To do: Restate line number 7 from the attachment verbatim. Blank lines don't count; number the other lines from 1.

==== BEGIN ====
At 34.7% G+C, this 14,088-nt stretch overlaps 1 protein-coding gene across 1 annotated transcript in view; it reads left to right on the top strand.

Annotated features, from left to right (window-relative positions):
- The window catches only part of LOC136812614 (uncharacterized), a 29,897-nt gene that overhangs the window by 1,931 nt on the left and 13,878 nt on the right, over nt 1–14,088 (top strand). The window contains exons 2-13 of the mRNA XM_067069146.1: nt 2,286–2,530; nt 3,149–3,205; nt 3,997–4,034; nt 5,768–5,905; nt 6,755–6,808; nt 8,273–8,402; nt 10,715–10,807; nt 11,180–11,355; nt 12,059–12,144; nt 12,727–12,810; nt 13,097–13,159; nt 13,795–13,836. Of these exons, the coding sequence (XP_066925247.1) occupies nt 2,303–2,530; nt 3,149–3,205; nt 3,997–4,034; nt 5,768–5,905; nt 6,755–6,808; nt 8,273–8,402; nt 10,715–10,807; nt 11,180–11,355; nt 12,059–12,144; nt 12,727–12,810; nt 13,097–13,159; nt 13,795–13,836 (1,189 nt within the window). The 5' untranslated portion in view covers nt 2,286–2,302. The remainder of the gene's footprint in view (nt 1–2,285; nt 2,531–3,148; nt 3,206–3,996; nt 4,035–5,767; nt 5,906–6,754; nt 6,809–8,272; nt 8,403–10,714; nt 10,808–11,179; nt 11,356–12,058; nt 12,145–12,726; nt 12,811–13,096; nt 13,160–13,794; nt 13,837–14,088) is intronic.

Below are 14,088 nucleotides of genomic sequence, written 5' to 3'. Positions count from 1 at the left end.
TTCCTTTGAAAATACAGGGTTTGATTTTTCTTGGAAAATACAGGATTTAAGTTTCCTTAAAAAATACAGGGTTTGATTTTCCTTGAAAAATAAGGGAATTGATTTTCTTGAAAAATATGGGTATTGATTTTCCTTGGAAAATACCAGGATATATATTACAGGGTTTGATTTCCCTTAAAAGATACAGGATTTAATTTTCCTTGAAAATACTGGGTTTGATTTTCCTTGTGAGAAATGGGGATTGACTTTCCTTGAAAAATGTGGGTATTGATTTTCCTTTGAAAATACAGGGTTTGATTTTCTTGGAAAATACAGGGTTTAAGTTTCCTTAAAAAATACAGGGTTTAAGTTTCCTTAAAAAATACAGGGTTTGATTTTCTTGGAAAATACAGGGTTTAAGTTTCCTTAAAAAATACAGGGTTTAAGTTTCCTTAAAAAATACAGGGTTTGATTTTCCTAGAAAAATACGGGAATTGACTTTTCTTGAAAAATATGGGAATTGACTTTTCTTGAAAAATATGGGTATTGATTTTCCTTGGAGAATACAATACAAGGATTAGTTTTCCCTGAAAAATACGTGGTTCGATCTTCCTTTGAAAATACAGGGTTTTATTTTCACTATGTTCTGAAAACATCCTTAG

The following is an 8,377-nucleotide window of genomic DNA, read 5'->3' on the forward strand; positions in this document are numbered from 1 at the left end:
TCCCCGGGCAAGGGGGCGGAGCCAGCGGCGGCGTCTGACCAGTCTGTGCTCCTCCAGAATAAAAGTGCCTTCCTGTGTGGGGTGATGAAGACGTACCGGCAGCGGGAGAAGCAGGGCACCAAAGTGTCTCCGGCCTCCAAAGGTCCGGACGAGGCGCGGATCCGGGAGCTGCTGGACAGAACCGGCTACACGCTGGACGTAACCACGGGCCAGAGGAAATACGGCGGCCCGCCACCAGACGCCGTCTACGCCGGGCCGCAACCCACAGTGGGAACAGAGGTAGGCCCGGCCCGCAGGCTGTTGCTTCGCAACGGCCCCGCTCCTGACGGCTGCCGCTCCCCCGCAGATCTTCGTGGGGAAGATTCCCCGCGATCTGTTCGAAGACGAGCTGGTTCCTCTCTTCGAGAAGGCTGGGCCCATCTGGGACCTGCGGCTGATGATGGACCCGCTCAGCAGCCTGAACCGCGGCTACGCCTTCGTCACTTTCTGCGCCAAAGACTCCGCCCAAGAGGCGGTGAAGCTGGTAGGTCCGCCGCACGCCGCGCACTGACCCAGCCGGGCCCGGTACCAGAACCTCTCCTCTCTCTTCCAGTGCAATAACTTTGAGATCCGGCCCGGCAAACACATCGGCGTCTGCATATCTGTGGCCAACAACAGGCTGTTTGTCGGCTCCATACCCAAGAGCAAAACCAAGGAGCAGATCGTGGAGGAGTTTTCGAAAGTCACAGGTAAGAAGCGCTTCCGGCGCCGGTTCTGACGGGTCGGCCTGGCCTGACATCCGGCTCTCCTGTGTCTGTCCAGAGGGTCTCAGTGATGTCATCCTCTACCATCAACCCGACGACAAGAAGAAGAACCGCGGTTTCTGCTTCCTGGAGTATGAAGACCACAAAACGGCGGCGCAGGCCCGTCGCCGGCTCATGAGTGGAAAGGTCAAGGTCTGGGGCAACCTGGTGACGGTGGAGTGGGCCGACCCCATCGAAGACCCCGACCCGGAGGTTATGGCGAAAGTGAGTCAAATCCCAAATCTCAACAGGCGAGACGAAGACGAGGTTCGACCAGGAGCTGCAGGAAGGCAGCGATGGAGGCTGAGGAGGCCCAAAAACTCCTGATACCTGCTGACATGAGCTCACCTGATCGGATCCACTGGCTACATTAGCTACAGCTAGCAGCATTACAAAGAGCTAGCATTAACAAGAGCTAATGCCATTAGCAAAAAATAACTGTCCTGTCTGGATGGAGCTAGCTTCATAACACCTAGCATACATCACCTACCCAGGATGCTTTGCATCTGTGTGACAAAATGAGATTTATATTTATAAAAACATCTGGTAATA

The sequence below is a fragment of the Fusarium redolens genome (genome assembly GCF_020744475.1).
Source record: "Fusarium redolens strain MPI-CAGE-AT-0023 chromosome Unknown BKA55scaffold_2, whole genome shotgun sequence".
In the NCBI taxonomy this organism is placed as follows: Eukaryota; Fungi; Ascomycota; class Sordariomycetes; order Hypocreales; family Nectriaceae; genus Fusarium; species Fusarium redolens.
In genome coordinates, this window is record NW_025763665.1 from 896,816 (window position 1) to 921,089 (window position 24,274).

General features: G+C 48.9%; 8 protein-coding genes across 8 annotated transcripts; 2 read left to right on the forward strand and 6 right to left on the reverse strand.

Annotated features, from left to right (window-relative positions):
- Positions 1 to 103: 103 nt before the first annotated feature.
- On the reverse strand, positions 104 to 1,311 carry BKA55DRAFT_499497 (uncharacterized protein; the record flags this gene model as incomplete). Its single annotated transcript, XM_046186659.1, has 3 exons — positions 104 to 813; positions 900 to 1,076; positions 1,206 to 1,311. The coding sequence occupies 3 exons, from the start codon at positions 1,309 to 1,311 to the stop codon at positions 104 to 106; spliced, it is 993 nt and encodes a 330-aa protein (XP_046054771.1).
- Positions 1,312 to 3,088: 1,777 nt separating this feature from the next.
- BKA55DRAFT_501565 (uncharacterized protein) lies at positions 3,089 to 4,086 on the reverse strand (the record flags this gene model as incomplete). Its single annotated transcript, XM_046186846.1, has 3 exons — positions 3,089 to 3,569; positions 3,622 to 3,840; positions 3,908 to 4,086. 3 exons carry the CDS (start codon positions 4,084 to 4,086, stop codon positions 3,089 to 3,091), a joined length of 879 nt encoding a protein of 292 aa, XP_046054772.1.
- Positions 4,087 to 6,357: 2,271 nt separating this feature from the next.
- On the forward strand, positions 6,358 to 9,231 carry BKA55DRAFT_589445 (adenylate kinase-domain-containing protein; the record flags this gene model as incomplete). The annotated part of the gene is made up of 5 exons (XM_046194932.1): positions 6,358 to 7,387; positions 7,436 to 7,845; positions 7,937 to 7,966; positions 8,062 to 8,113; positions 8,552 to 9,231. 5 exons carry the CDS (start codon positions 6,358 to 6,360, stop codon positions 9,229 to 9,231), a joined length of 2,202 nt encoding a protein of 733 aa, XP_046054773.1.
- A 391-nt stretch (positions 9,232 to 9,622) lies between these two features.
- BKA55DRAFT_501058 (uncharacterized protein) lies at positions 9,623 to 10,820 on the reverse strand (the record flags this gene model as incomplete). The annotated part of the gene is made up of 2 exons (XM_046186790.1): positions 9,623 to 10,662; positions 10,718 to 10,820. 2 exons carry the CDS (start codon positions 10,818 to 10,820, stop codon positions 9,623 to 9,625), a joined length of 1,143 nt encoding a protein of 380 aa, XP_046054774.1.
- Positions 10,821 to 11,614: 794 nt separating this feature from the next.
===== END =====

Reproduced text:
TCCCCGGGCAAGGGGGCGGAGCCAGCGGCGGCGTCTGACCAGTCTGTGCTCCTCCAGAATAAAAGTGCCTTCCTGTGTGGGGTGATGAAGACGTACCGGCAGCGGGAGAAGCAGGGCACCAAAGTGTCTCCGGCCTCCAAAGGTCCGGACGAGGCGCGGATCCGGGAGCTGCTGGACAGAACCGGCTACACGCTGGACGTAACCACGGGCCAGAGGAAATACGGCGGCCCGCCACCAGACGCCGTCTACGCCGGGCCGCAACCCACAGTGGGAACAGAGGTAGGCCCGGCCCGCAGGCTGTTGCTTCGCAACGGCCCCGCTCCTGACGGCTGCCGCTCCCCCGCAGATCTTCGTGGGGAAGATTCCCCGCGATCTGTTCGAAGACGAGCTGGTTCCTCTCTTCGAGAAGGCTGGGCCCATCTGGGACCTGCGGCTGATGATGGACCCGCTCAGCAGCCTGAACCGCGGCTACGCCTTCGTCACTTTCTGCGCCAAAGACTCCGCCCAAGAGGCGGTGAAGCTGGTAGGTCCGCCGCACGCCGCGCACTGACCCAGCCGGGCCCGGTACCAGAACCTCTCCTCTCTCTTCCAGTGCAATAACTTTGAGATCCGGCCCGGCAAACACATCGGCGTCTGCATATCTGTGGCCAACAACAGGCTGTTTGTCGGCTCCATACCCAAGAGCAAAACCAAGGAGCAGATCGTGGAGGAGTTTTCGAAAGTCACAGGTAAGAAGCGCTTCCGGCGCCGGTTCTGACGGGTCGGCCTGGCCTGACATCCGGCTCTCCTGTGTCTGTCCAGAGGGTCTCAGTGATGTCATCCTCTACCATCAACCCGACGACAAGAAGAAGAACCGCGGTTTCTGCTTCCTGGAGTATGAAGACCACAAAACGGCGGCGCAGGCCCGTCGCCGGCTCATGAGTGGAAAGGTCAAGGTCTGGGGCAACCTGGTGACGGTGGAGTGGGCCGACCCCATCGAAGACCCCGACCCGGAGGTTATGGCGAAAGTGAGTCAAATCCCAAATCTCAACAGGCGAGACGAAGACGAGGTTCGACCAGGAGCTGCAGGAAGGCAGCGATGGAGGCTGAGGAGGCCCAAAAACTCCTGATACCTGCTGACATGAGCTCACCTGATCGGATCCACTGGCTACATTAGCTACAGCTAGCAGCATTACAAAGAGCTAGCATTAACAAGAGCTAATGCCATTAGCAAAAAATAACTGTCCTGTCTGGATGGAGCTAGCTTCATAACACCTAGCATACATCACCTACCCAGGATGCTTTGCATCTGTGTGACAAAATGAGATTTATATTTATAAAAACATCTGGTAATA